El Dorado Hills resident John Everett’s long-running claim that Community Services District landscape and lighting assessments have overcharged residents since 1996, when the “Roadway 19” assessment district was approved to fund landscape maintenance along El Dorado Hills Boulevard, was dismissed by the board during the regular board meeting held Nov. 19.
Everett argued that language in SCI Consulting’s most recent engineering report indicates that he and his neighbors are exempt from the $30 annual assessment because they are eligible for roadway improvement assessments in the Wild Oaks Park assessment district.
The CSD board’s Admin/Finance Committee asked acting Finance Director Sherry Shannon to look into Everett’s charges in October. On Thursday she reported to the board that she’d reviewed the relevant documents with SCI Consulting and, “The original intent has been consistently applied.” The board’s legal council concurred.
Shannon cited page seven of the Roadway LLAD formation document, which lists the areas specifically included in Roadway 19, and includes Wild Oaks Park.
Shannon noted that verbiage cited by Everett in SCI’s FY2010-11 Engineers Report is misleading. The paragraph on Roadway 19 states “Exempted from the assessment are parcels of land that are being assessed in other Landscape and Lighting Districts for similar improvements along major roadways. Those districts include any parcels of land in the core areas of the EDHCSD, Green Valley, Marina, Wild Oaks, Crescent, La Cresta and Lake Forest Zone C.”
SCI has reviewed the wording, said Shannon, and clarified that they intended the list of districts in the second sentence above to mean those that are included, not excluded, from the Roadway 19 assessment.
Her analysis, and the concurring opinion of Thurbon and McHaney, Attorneys at Law, can be found beginning on page 102 of the “current board of directors regular agenda meeting packet” at www.edhcsd.org/board_of_directors.html. The engineers report in question can be found on page 130.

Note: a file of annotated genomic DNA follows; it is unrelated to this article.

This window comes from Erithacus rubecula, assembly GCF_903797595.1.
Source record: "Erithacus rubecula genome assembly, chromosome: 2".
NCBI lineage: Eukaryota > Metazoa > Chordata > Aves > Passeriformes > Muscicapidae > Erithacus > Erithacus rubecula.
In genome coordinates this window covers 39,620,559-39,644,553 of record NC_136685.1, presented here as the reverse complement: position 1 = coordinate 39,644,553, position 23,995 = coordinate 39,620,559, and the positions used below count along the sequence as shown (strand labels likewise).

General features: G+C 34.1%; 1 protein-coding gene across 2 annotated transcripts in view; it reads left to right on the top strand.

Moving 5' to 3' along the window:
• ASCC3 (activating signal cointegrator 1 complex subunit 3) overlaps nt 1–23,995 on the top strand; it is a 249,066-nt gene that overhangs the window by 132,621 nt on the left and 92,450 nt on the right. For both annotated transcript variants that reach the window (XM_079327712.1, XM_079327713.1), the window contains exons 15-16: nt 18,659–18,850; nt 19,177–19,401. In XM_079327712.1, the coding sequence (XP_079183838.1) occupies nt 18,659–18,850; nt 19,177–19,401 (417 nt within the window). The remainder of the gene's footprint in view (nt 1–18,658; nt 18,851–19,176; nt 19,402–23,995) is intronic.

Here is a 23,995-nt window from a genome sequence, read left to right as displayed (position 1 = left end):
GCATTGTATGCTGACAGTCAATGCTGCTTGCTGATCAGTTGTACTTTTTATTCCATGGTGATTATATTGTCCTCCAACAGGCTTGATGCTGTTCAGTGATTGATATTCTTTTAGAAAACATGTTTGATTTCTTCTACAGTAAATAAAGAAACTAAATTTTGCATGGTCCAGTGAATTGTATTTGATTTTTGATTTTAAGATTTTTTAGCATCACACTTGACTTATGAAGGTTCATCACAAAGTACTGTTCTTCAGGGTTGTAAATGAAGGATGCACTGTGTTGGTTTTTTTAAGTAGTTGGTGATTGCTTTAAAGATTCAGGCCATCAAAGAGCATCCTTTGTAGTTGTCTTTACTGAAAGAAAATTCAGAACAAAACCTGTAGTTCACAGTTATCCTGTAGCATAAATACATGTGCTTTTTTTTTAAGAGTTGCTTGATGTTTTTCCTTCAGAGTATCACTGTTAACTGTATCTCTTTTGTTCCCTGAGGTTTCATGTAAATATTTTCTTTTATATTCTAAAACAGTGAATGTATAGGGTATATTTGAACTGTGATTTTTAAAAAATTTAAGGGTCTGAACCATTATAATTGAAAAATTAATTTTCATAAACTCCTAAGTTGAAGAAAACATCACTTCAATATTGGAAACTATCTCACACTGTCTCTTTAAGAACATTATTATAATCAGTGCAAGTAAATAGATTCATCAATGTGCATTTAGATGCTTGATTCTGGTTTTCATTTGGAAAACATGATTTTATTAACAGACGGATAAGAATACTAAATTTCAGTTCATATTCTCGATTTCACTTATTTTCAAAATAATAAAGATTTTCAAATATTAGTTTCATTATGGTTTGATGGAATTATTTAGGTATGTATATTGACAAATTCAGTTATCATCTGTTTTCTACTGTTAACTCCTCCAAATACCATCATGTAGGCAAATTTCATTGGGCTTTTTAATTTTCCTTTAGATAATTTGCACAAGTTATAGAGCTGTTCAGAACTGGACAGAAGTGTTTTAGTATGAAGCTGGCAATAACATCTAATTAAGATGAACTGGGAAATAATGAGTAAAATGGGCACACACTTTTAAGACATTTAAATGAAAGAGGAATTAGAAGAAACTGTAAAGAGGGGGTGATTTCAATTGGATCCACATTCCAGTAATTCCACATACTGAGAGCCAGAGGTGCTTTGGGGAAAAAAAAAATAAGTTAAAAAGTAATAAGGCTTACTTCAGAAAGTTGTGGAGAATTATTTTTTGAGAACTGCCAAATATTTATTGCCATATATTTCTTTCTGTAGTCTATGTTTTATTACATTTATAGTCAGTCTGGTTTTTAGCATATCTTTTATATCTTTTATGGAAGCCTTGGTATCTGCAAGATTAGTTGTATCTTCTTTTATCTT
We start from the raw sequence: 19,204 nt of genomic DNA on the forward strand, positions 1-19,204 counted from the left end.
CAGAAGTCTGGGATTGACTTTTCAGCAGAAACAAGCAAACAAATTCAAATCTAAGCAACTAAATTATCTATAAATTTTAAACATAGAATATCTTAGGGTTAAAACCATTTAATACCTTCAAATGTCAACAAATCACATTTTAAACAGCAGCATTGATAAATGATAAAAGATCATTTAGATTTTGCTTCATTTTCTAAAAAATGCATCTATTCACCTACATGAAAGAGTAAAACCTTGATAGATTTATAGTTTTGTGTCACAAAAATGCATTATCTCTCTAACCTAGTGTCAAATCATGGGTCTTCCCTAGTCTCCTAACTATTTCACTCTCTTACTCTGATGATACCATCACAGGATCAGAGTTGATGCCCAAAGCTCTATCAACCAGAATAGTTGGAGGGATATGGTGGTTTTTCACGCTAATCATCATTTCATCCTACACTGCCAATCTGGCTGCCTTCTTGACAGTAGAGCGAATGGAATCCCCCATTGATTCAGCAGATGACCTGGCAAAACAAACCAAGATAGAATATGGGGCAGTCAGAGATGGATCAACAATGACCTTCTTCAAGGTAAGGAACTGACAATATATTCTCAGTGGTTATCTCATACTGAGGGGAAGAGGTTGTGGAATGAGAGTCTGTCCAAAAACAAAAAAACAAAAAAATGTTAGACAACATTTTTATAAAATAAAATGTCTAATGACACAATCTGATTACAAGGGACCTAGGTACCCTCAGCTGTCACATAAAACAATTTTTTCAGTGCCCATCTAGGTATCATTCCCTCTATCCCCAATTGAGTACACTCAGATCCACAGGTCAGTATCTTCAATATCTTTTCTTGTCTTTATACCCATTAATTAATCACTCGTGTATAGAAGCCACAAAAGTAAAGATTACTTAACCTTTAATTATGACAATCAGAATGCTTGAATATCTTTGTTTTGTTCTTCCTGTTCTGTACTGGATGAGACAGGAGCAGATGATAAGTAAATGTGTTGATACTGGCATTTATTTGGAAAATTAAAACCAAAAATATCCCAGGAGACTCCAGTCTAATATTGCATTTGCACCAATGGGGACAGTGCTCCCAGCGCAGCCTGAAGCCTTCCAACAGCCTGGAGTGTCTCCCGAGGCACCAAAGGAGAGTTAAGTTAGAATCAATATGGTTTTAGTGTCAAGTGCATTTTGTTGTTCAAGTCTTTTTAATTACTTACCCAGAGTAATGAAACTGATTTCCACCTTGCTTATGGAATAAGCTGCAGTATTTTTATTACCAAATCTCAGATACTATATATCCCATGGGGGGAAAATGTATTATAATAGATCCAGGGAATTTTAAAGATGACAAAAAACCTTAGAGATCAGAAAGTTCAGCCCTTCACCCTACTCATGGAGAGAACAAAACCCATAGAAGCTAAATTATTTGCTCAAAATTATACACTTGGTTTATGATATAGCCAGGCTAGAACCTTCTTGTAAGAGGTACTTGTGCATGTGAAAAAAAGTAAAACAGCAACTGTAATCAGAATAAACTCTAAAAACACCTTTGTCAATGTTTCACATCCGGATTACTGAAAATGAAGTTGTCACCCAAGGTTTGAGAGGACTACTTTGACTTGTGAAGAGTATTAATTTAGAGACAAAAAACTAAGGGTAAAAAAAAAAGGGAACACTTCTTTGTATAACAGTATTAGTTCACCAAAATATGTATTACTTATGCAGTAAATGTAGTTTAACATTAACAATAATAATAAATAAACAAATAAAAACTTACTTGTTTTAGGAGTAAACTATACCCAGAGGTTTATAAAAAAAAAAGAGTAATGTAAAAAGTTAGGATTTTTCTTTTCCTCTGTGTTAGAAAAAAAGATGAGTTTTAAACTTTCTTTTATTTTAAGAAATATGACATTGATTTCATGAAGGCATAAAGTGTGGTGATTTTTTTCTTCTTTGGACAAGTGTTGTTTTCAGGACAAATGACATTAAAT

Shannon said SCI promises to tighten the wording up in next year’s report.
“The wording is there in black and white,” countered Everett. “If somebody wants to say that that’s not the intent of that wording, and you want to change it next year, we don’t buy that.”
He made a verbal public records act request for all assessment district formation and engineering documents.
The analysis of the formation documents also found that nine parcels located on Hidden Acres Drive were incorrectly added to the maintenance portion of the Wild Oaks Park assessment district in fiscal year 2002. SCI research revealed the error occurred due to parcel renumbering in 2001.
Shannon’s staff has gathered the parcel owner information and is in the process of refunding the fees to these property owners for fiscal year 2002 through 2010.
Everett also voiced concern that some parcels in Francisco Oaks were charged more than the $98 maximum Wild Oaks Park assessment. Shannon reported that parcels in Francisco Oaks receiving 1.206 “bond units” instead of the usual 1 unit because the original Francisco Oaks tentative map contained plans for 82 homes, while the final map had only 68. Bond law required the assessment liens be reapportioned, resulting in a slightly higher annual bond payment for these units, she explained. “It’s all legal.”
Citing staff and legal counsel’s opinions, the board decided not to fund a $7,500 independent audit of the formation documents and engineers’ reports.